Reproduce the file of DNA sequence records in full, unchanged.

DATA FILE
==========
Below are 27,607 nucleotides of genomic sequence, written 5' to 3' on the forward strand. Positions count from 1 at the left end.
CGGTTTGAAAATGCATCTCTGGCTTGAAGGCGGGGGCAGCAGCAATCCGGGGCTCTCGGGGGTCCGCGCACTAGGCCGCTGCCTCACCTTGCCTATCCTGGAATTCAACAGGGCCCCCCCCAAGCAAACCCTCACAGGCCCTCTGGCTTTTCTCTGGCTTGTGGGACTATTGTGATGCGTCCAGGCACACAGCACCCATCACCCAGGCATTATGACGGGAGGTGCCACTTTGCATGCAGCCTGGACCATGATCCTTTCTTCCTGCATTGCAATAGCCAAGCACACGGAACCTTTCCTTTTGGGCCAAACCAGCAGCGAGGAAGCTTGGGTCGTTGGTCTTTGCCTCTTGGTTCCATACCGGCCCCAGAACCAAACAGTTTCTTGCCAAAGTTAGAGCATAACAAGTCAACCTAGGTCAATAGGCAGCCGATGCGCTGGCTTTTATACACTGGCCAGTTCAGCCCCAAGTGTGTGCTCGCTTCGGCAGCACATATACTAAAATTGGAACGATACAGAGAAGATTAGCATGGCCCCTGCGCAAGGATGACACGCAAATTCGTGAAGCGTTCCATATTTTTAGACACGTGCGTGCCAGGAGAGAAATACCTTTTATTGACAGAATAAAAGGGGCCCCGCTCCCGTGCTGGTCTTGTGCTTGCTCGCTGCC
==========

Below are 27,607 nucleotides of genomic sequence, written 5' to 3' on the forward strand. Positions count from 1 at the left end.
CGGTTTGAAAATGCATCTCTGGCTTGAAGGCGGGGGCAGCAGCAATCCGGGGCTCTCGGGGGTCCGCGCACTAGGCCGCTGCCTCACCTTGCCTATCCTGGAATTCAACAGGGCCCCCCCCAAGCAAACCCTCACAGGCCCTCTGGCTTTTCTCTGGCTTGTGGGACTATTGTGATGCGTCCAGGCACACAGCACCCATCACCCAGGCATTATGACGGGAGGTGCCACTTTGCATGCAGCCTGGACCATGATCCTTTCTTCCTGCATTGCAATAGCCAAGCACACGGAACCTTTCCTTTTGGGCCAAACCAGCAGCGAGGAAGCTTGGGTCGTTGGTCTTTGCCTCTTGGTTCCATACCGGCCCCAGAACCAAACAGTTTCTTGCCAAAGTTAGAGCATAACAAGTCAACCTAGGTCAATAGGCAGCCGATGCGCTGGCTTTTATACACTGGCCAGTTCAGCCCCAAGTGTGTGCTCGCTTCGGCAGCACATATACTAAAATTGGAACGATACAGAGAAGATTAGCATGGCCCCTGCGCAAGGATGACACGCAAATTCGTGAAGCGTTCCATATTTTTAGACACGTGCGTGCCAGGAGAGAAATACCTTTTATTGACAGAATAAAAGGGGCCCCGCTCCCGTGCTGGTCTTGTGCTTGCTCGCTGCC